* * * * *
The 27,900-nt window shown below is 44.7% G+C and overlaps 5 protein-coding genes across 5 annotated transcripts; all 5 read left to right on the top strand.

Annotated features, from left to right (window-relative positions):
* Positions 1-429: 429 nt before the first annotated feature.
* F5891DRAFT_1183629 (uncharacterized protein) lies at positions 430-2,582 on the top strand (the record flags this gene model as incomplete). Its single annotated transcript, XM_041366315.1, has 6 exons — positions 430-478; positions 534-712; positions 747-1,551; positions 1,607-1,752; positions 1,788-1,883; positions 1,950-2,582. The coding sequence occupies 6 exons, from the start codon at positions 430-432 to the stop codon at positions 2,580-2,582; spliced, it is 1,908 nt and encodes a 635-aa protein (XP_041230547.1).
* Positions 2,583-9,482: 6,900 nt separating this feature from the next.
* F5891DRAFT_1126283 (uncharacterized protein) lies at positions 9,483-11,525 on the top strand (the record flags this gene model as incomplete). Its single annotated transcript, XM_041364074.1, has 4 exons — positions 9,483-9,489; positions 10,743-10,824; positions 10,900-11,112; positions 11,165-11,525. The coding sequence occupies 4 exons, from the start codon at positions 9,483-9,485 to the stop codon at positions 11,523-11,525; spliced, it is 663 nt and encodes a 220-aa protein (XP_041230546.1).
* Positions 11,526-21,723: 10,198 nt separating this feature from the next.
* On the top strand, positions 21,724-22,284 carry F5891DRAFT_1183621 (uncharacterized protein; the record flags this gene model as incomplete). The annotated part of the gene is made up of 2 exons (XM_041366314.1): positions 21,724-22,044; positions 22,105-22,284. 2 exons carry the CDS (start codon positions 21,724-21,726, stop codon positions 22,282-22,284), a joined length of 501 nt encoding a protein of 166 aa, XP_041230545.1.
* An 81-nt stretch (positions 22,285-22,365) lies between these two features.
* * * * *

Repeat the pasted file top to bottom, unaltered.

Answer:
The 27,900-nt window shown below is 44.7% G+C and overlaps 5 protein-coding genes across 5 annotated transcripts; all 5 read left to right on the top strand.

Annotated features, from left to right (window-relative positions):
* Positions 1-429: 429 nt before the first annotated feature.
* F5891DRAFT_1183629 (uncharacterized protein) lies at positions 430-2,582 on the top strand (the record flags this gene model as incomplete). Its single annotated transcript, XM_041366315.1, has 6 exons — positions 430-478; positions 534-712; positions 747-1,551; positions 1,607-1,752; positions 1,788-1,883; positions 1,950-2,582. The coding sequence occupies 6 exons, from the start codon at positions 430-432 to the stop codon at positions 2,580-2,582; spliced, it is 1,908 nt and encodes a 635-aa protein (XP_041230547.1).
* Positions 2,583-9,482: 6,900 nt separating this feature from the next.
* F5891DRAFT_1126283 (uncharacterized protein) lies at positions 9,483-11,525 on the top strand (the record flags this gene model as incomplete). Its single annotated transcript, XM_041364074.1, has 4 exons — positions 9,483-9,489; positions 10,743-10,824; positions 10,900-11,112; positions 11,165-11,525. The coding sequence occupies 4 exons, from the start codon at positions 9,483-9,485 to the stop codon at positions 11,523-11,525; spliced, it is 663 nt and encodes a 220-aa protein (XP_041230546.1).
* Positions 11,526-21,723: 10,198 nt separating this feature from the next.
* On the top strand, positions 21,724-22,284 carry F5891DRAFT_1183621 (uncharacterized protein; the record flags this gene model as incomplete). The annotated part of the gene is made up of 2 exons (XM_041366314.1): positions 21,724-22,044; positions 22,105-22,284. 2 exons carry the CDS (start codon positions 21,724-21,726, stop codon positions 22,282-22,284), a joined length of 501 nt encoding a protein of 166 aa, XP_041230545.1.
* An 81-nt stretch (positions 22,285-22,365) lies between these two features.